The Court Date
Appeals are rare, and Anthony is the first to admit he wasn’t entirely sure what to prepare for. So, he prepared for everything.
One of the most important things, he says, was having members of Autumn’s support team involved. “I wanted to have the backup of a therapist in case there was something I couldn’t answer,” he said. “And I’m glad I did, because there was one question they were able to answer during the hearing that I couldn’t, and it really helped having the therapists (Dresden Warminski and Trevor Witta) from MKE Behavioral there for us in our time of need.
Preparation also helped when a letter with questions from Medicaid appeared the same day as the hearing, giving Anthony just two hours to respond to several questions. But he dug into his research and answered with a four-page singled-spaced document.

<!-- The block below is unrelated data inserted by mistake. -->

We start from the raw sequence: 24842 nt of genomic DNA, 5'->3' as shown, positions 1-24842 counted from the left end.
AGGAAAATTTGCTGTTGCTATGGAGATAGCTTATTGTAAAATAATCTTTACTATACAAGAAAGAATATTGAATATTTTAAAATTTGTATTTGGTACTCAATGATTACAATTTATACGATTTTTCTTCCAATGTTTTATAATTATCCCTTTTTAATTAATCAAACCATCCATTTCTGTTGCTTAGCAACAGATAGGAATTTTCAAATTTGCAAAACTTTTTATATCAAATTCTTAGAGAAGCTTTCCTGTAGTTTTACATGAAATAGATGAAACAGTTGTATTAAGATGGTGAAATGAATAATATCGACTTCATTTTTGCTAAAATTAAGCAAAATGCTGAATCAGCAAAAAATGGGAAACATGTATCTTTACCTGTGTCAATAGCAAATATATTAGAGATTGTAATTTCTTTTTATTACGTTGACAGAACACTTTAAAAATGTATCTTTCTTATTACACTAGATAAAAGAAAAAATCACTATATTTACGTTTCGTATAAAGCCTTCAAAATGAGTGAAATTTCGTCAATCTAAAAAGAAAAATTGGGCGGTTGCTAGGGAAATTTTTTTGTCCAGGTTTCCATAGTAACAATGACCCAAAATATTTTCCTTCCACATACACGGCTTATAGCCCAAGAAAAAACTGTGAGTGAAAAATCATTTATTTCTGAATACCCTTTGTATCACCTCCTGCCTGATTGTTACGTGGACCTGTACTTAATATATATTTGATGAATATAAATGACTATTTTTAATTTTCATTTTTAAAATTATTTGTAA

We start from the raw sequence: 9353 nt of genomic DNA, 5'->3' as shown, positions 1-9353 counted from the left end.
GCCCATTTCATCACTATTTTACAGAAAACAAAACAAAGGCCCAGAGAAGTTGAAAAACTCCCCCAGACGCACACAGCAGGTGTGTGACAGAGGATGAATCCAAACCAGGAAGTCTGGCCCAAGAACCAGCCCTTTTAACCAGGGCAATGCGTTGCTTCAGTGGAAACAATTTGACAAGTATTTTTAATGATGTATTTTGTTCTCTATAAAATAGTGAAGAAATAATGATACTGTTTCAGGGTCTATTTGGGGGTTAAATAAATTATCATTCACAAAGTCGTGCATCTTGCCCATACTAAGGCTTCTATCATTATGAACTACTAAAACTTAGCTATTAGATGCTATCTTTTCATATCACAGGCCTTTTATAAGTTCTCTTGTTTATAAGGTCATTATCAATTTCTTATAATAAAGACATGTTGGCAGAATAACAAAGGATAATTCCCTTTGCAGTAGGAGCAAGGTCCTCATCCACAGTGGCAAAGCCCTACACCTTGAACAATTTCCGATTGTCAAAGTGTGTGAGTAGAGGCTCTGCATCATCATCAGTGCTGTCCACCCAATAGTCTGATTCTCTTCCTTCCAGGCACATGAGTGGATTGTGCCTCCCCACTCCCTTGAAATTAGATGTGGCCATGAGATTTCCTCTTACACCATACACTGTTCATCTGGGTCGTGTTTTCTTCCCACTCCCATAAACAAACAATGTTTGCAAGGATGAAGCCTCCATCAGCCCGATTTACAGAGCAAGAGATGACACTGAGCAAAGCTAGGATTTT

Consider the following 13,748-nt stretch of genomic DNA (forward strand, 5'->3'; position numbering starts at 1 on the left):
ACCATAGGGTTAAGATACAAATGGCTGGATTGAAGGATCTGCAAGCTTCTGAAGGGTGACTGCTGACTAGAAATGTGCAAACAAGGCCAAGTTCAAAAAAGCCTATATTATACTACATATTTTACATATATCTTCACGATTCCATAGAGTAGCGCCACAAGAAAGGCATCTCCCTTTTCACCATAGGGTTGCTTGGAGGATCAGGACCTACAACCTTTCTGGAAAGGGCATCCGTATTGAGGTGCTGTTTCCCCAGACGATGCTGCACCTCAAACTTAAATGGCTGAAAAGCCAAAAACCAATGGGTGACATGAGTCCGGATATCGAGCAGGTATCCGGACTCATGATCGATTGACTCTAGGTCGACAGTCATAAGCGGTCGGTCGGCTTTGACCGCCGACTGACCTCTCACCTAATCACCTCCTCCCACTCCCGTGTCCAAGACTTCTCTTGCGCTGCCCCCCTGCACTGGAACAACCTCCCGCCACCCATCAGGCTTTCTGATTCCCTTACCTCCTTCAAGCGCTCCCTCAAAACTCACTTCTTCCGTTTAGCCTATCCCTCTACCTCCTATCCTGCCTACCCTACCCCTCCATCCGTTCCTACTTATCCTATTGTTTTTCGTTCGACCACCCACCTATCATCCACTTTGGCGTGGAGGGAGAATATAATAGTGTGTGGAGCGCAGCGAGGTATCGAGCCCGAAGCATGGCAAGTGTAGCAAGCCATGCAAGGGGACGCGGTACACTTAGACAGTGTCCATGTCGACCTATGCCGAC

Being that COVID-19 was on the rise, the hearing happened virtually. After hearing from Anthony, and Autumn’s mother, Michelle Ozick, Autumn’s team of doctors, specialists, and therapists, and reviewing the information submitted, the judge ruled in Autumn’s favor and they won the appeal hearing.
While it did take a few months to process the order from Medicaid, Autumn’s bed arrived on March 31, 2021. The family’s dedicated DME, Justin Walker, was on site to help set up The Safety Sleeper® for Autumn.
“The Safety Sleeper® has been a godsend,” says Anthony. “Autumn loves her Safety Sleeper bed; she stays in it and doesn’t want to leave. That’s her chill spot, she’s there most of the time. It’s not just a place to sleep, and I can’t even describe how good it’s been for her!”